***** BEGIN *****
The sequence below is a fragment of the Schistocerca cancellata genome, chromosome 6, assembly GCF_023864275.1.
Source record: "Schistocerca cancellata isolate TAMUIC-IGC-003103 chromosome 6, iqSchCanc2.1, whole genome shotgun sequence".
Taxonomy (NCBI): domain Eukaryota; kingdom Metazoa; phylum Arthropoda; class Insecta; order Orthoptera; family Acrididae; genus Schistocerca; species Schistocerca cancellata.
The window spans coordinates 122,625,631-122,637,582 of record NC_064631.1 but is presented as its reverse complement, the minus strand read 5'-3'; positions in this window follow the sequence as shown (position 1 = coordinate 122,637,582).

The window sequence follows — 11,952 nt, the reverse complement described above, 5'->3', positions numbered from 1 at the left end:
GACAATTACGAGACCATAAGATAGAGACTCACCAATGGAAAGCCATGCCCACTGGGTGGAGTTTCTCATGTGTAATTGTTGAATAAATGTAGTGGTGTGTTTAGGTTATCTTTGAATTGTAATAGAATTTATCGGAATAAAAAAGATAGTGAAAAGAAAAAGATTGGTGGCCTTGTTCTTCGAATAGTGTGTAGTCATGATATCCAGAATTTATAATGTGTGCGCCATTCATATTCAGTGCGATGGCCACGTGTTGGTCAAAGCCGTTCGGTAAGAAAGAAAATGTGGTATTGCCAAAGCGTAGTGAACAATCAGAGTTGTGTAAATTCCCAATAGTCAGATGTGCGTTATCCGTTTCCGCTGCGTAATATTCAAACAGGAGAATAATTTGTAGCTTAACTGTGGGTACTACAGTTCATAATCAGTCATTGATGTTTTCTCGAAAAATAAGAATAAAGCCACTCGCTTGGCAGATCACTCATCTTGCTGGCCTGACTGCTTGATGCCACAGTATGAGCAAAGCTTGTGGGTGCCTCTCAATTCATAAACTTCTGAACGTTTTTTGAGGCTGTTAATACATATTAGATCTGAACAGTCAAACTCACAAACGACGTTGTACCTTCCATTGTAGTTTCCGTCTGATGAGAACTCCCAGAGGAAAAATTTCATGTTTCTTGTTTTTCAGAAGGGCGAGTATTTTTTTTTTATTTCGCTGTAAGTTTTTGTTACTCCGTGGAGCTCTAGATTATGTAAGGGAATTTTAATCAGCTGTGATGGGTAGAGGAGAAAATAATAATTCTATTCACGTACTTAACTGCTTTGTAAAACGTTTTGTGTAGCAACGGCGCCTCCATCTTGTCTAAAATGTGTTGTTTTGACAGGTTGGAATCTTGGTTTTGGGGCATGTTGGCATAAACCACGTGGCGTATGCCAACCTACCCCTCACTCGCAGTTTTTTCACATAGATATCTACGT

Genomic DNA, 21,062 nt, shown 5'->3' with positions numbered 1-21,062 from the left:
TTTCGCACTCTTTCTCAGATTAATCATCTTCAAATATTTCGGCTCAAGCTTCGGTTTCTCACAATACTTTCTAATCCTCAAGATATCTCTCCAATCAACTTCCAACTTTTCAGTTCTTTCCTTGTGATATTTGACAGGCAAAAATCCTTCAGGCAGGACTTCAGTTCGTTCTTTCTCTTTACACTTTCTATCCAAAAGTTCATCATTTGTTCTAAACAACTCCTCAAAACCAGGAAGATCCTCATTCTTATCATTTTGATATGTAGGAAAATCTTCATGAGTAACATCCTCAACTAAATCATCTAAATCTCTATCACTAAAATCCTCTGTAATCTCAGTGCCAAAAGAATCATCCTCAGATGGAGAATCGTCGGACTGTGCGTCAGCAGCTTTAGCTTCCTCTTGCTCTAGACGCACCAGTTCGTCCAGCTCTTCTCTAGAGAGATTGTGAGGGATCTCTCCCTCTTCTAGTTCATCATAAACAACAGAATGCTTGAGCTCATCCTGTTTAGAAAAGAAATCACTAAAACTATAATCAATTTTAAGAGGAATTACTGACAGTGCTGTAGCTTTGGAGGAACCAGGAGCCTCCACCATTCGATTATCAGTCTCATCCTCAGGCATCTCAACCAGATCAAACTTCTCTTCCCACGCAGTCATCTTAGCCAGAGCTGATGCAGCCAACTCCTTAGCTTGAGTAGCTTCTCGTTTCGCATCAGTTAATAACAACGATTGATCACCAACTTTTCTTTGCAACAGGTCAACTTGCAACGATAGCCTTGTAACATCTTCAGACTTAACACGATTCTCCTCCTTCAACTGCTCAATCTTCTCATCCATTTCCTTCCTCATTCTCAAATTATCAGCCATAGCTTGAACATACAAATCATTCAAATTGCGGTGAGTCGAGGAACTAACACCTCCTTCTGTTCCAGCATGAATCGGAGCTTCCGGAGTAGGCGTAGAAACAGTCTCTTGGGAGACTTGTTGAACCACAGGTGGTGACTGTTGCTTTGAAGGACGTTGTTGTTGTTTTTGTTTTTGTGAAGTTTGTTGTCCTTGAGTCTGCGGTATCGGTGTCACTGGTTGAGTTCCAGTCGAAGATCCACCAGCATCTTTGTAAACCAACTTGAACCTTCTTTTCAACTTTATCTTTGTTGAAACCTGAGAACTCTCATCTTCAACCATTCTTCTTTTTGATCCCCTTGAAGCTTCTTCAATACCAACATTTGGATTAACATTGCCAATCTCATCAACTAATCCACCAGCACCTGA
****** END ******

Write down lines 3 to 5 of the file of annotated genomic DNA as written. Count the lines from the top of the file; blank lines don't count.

Taxonomy (NCBI): domain Eukaryota; kingdom Metazoa; phylum Arthropoda; class Insecta; order Orthoptera; family Acrididae; genus Schistocerca; species Schistocerca cancellata.
The window spans coordinates 122,625,631-122,637,582 of record NC_064631.1 but is presented as its reverse complement, the minus strand read 5'-3'; positions in this window follow the sequence as shown (position 1 = coordinate 122,637,582).

The window sequence follows — 11,952 nt, the reverse complement described above, 5'->3', positions numbered from 1 at the left end: